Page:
Our Cancer Unit has been awarded a Macmillan Quality Environment Mark (MQEM) for excellent standards of care for people affected by cancer.
We are delighted to receive a MacMillan Quality Environment Award which assesses how well buildings such as chemotherapy units provide support and care to people affected by cancer.
Jan Chalkley, Macmillan Lead Nurse Cancer & Palliative Care, said: “We are thrilled to receive this prestigious award. We couldn’t have done it without the help of the staff and volunteers who work tirelessly on a daily basis including our therapists, counsellors and fundraisers. The work everyone at the unit does is phenomenal and goes a long way to helping us maintain high standards of care for people affected by cancer.”
The award coincides with the completion of an extensive programme of renovations to refurbish and upgrade the facility which was officially opened by Dr Mo Mowlam in October 2003. Patients have said how impressed they are at the improved facility , and one said it was like moving up to business class because the new chairs are so comfortable that he can fall asleep while having his chemotherapy treatment.
The award was celebrated with a special afternoon tea event where L&D’s Chief Executive Pauline Philip thanked MacMillan and paid tribute to staff, contractors and volunteers and the very generous donors who have made such a difference to patients and enabled the refurbishment work to be completed.
It is well recognised that an environment where individual privacy and dignity are respected and which is welcoming, accessible and offers choice and comfort, is beneficial to patients’ recovery.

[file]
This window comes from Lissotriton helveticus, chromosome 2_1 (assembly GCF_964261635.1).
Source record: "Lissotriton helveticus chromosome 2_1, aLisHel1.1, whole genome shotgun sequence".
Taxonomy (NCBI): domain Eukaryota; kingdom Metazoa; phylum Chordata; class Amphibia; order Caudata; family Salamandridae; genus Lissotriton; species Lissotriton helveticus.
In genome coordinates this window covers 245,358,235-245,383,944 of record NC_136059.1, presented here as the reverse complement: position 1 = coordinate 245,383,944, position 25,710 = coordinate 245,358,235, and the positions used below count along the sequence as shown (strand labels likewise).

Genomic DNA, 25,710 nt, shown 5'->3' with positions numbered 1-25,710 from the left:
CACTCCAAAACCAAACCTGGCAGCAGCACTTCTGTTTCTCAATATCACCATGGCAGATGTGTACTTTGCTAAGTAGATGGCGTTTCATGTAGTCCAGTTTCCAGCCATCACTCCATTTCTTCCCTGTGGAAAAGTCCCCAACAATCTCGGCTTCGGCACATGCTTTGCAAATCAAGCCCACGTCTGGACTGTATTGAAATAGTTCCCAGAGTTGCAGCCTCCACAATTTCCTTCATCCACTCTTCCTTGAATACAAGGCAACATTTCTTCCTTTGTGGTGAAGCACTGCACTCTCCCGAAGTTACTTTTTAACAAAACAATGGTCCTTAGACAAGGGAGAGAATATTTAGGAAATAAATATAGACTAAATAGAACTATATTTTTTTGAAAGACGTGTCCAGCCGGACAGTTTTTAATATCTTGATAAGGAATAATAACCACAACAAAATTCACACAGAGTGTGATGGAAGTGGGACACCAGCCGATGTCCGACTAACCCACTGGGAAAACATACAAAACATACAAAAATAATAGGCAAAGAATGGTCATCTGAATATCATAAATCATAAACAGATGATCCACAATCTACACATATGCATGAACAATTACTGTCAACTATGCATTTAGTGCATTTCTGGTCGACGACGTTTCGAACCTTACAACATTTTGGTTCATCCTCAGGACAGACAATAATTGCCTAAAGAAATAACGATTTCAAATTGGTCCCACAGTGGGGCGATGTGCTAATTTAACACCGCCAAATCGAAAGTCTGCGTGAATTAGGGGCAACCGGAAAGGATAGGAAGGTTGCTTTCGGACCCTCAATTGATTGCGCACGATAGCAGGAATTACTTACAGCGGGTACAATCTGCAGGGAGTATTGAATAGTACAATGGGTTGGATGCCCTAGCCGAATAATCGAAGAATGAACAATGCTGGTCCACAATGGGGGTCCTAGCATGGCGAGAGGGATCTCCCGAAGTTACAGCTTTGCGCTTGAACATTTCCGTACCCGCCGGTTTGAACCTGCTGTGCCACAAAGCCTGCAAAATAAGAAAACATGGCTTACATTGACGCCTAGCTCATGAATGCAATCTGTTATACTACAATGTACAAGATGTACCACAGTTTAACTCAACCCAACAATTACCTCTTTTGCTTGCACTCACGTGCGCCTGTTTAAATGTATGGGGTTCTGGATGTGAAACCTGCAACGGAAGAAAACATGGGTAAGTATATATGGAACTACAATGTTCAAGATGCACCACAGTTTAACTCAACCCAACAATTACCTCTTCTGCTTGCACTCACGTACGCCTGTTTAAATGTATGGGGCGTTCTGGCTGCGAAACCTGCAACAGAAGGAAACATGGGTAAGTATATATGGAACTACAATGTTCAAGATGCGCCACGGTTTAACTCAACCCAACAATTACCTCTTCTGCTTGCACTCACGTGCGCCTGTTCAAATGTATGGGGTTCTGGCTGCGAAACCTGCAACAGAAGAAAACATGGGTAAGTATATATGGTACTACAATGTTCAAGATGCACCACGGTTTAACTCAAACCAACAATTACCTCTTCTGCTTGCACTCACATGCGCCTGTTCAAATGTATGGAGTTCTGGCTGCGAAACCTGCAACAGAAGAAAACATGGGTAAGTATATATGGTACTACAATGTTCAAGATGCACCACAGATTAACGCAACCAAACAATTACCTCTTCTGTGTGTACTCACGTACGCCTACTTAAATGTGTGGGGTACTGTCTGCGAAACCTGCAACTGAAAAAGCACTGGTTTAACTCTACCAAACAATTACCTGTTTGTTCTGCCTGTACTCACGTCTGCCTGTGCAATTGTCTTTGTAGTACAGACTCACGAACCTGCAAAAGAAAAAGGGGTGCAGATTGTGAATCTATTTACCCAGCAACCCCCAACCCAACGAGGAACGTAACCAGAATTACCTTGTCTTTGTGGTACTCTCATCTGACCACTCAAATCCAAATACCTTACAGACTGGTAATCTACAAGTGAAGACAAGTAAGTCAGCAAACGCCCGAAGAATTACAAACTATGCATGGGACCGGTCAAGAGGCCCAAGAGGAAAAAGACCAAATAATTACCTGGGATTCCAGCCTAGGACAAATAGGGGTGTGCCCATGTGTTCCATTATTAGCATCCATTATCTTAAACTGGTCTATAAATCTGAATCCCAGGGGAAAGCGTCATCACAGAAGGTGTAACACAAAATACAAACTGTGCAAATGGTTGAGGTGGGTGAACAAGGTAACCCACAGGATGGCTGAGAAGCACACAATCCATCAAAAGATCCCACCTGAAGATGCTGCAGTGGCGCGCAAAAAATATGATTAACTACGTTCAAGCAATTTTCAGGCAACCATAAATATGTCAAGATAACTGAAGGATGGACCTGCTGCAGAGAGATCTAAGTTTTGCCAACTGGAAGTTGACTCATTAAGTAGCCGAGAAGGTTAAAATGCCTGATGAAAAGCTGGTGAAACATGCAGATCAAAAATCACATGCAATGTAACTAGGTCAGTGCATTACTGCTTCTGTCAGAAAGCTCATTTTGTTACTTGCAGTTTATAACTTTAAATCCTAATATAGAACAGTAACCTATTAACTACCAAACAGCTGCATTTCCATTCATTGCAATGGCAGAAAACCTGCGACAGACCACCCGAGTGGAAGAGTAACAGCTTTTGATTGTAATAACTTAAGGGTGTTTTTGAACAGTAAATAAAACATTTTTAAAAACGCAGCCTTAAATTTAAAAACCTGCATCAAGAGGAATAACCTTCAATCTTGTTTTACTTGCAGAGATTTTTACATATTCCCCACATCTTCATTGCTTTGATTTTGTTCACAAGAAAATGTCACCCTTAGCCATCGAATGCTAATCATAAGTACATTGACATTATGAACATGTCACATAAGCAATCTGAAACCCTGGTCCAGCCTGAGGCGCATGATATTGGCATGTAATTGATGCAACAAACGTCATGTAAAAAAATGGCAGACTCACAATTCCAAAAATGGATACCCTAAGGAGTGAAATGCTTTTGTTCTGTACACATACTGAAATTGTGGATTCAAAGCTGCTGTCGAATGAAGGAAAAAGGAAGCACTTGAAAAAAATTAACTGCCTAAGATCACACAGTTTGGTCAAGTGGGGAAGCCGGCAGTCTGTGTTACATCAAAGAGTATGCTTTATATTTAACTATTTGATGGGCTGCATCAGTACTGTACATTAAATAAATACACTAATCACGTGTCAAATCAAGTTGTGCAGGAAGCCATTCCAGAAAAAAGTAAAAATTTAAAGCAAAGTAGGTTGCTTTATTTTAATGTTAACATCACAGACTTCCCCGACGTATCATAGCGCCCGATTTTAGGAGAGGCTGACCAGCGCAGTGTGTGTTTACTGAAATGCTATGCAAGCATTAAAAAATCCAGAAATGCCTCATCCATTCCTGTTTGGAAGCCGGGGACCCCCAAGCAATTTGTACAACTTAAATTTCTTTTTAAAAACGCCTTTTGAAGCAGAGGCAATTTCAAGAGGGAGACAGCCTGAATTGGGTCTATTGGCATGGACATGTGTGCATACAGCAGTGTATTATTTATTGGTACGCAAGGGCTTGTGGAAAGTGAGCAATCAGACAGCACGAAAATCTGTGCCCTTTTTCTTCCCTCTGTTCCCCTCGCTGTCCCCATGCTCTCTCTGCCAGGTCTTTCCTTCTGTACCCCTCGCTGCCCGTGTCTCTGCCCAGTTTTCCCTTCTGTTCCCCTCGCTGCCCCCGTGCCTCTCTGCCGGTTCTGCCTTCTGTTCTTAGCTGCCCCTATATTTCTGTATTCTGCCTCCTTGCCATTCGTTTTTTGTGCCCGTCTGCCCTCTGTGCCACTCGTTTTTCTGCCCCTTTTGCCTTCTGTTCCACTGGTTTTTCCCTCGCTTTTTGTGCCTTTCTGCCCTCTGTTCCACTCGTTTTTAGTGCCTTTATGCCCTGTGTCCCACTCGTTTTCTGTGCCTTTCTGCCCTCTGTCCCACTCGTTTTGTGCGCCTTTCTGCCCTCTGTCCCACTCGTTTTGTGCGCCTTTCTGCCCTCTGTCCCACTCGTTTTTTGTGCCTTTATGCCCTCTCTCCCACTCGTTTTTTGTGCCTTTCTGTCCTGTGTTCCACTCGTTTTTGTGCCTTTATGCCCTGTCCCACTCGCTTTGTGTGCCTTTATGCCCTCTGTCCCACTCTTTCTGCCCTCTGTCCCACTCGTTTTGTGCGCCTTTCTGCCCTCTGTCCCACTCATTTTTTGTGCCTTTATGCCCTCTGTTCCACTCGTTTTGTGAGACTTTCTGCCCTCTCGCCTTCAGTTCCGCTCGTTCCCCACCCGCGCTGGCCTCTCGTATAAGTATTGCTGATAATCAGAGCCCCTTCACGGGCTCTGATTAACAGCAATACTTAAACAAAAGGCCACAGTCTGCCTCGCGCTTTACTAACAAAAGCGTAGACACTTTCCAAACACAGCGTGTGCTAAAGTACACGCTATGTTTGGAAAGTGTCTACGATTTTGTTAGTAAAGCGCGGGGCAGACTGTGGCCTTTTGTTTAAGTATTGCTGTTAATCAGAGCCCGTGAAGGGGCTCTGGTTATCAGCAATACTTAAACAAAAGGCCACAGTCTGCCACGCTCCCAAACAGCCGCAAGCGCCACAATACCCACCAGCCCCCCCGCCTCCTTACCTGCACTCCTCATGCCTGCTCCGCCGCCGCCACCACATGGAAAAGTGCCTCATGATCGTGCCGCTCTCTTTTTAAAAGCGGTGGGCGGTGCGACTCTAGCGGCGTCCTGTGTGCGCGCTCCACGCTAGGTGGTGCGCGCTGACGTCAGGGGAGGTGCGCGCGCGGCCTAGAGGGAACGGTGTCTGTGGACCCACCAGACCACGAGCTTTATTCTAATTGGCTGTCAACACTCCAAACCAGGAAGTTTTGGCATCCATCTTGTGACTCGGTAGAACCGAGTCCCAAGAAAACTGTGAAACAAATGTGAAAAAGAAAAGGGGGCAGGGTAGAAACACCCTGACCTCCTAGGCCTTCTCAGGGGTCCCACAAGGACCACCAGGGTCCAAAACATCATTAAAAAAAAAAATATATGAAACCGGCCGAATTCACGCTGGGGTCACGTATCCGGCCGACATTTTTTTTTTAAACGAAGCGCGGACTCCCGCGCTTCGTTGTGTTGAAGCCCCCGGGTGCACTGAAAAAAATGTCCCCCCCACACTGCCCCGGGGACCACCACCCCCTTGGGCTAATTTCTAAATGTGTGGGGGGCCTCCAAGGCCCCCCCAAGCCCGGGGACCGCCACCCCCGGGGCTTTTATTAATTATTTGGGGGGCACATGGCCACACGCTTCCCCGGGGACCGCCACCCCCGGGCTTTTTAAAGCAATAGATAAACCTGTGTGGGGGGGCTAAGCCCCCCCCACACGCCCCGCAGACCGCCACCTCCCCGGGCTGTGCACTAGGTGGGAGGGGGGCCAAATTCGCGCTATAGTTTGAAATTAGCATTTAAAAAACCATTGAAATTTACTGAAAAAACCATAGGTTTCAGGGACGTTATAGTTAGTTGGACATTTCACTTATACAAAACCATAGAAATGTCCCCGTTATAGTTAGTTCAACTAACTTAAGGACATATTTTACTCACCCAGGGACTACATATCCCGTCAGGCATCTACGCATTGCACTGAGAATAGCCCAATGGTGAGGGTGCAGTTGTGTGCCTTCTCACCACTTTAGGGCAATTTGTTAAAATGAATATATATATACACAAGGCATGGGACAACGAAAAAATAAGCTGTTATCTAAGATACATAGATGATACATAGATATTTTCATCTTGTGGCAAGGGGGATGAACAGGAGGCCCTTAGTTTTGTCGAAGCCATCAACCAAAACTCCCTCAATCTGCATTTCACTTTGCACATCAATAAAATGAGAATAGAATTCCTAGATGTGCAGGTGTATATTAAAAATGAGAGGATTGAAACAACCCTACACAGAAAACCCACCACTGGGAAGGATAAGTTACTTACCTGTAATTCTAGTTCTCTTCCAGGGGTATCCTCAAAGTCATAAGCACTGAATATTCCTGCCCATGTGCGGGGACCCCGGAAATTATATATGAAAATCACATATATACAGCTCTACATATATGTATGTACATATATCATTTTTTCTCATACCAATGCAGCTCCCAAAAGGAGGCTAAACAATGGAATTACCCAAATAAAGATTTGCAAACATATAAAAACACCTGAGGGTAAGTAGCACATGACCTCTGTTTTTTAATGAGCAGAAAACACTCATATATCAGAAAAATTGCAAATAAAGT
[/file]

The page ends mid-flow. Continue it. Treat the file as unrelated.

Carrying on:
Sheila Murphy, Macmillan Development Manager for Bedfordshire, says: “The Macmillan Quality Environment Mark recognises excellent cancer environments. Thanks to its recent renovation the Macmillan Cancer Unit at Luton & Dunstable Hospital is now a shining example of a unit that is practical, spacious and relaxing for patients.
The Macmillan Quality Environment Mark will help to ensure that people affected by cancer are treated and supported in physical environments of uniformly high quality.
To receive the award, environments have to score highly in areas such as use of space, comfort and atmosphere, personal and social interaction and health and well being. Consideration is given to such things as the greeting people receive when they come to a centre, the use of natural light and outdoor space, and the availability of quiet, private rooms – all areas that were highlighted as really important by people living with cancer who helped develop the award.